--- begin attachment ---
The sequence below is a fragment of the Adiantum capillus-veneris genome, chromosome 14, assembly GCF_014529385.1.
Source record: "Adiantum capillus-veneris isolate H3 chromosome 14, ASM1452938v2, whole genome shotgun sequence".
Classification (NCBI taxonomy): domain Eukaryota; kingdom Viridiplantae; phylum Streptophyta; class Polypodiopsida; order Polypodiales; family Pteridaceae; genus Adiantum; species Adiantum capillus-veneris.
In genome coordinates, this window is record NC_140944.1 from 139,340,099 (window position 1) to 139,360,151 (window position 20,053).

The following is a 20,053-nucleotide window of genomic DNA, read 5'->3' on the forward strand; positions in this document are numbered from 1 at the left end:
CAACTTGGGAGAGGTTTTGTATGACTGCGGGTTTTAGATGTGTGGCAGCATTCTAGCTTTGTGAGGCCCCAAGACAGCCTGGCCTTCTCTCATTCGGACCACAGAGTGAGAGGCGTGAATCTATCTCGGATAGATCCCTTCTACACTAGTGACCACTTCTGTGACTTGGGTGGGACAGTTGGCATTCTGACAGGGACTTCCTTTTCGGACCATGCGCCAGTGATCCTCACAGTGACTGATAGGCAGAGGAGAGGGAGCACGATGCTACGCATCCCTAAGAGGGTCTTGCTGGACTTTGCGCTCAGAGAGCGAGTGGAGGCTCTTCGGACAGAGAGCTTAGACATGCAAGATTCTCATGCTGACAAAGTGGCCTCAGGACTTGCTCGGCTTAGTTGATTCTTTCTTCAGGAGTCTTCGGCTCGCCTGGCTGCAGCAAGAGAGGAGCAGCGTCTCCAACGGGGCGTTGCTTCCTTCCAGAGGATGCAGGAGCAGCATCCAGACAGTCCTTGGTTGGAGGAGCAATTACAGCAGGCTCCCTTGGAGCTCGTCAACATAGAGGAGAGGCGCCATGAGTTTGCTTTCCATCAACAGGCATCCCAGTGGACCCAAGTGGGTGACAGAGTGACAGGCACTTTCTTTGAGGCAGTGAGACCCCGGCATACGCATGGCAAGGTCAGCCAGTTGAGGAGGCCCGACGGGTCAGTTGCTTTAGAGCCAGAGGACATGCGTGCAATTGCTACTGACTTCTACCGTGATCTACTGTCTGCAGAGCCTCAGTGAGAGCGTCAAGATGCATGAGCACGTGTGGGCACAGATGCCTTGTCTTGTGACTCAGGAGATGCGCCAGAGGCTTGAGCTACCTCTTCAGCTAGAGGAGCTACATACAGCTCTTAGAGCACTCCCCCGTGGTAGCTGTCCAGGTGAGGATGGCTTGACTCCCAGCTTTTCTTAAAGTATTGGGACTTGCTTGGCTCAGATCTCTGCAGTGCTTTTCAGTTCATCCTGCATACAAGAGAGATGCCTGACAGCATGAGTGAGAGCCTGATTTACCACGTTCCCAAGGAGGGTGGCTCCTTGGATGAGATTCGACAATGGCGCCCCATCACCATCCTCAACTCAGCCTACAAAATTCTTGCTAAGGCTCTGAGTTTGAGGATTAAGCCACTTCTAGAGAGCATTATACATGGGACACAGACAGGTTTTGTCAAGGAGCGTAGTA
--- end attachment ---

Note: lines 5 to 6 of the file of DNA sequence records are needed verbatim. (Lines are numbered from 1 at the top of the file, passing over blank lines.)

The following is a 20,053-nucleotide window of genomic DNA, read 5'->3' on the forward strand; positions in this document are numbered from 1 at the left end:
CAACTTGGGAGAGGTTTTGTATGACTGCGGGTTTTAGATGTGTGGCAGCATTCTAGCTTTGTGAGGCCCCAAGACAGCCTGGCCTTCTCTCATTCGGACCACAGAGTGAGAGGCGTGAATCTATCTCGGATAGATCCCTTCTACACTAGTGACCACTTCTGTGACTTGGGTGGGACAGTTGGCATTCTGACAGGGACTTCCTTTTCGGACCATGCGCCAGTGATCCTCACAGTGACTGATAGGCAGAGGAGAGGGAGCACGATGCTACGCATCCCTAAGAGGGTCTTGCTGGACTTTGCGCTCAGAGAGCGAGTGGAGGCTCTTCGGACAGAGAGCTTAGACATGCAAGATTCTCATGCTGACAAAGTGGCCTCAGGACTTGCTCGGCTTAGTTGATTCTTTCTTCAGGAGTCTTCGGCTCGCCTGGCTGCAGCAAGAGAGGAGCAGCGTCTCCAACGGGGCGTTGCTTCCTTCCAGAGGATGCAGGAGCAGCATCCAGACAGTCCTTGGTTGGAGGAGCAATTACAGCAGGCTCCCTTGGAGCTCGTCAACATAGAGGAGAGGCGCCATGAGTTTGCTTTCCATCAACAGGCATCCCAGTGGACCCAAGTGGGTGACAGAGTGACAGGCACTTTCTTTGAGGCAGTGAGACCCCGGCATACGCATGGCAAGGTCAGCCAGTTGAGGAGGCCCGACGGGTCAGTTGCTTTAGAGCCAGAGGACATGCGTGCAATTGCTACTGACTTCTACCGTGATCTACTGTCTGCAGAGCCTCAGTGAGAGCGTCAAGATGCATGAGCACGTGTGGGCACAGATGCCTTGTCTTGTGACTCAGGAGATGCGCCAGAGGCTTGAGCTACCTCTTCAGCTAGAGGAGCTACATACAGCTCTTAGAGCACTCCCCCGTGGTAGCTGTCCAGGTGAGGATGGCTTGACTCCCAGCTTTTCTTAAAGTATTGGGACTTGCTTGGCTCAGATCTCTGCAGTGCTTTTCAGTTCATCCTGCATACAAGAGAGATGCCTGACAGCATGAGTGAGAGCCTGATTTACCACGTTCCCAAGGAGGGTGGCTCCTTGGATGAGATTCGACAATGGCGCCCCATCACCATCCTCAACTCAGCCTACAAAATTCTTGCTAAGGCTCTGAGTTTGAGGATTAAGCCACTTCTAGAGAGCATTATACATGGGACACAGACAGGTTTTGTCAAGGAGCGTAGTA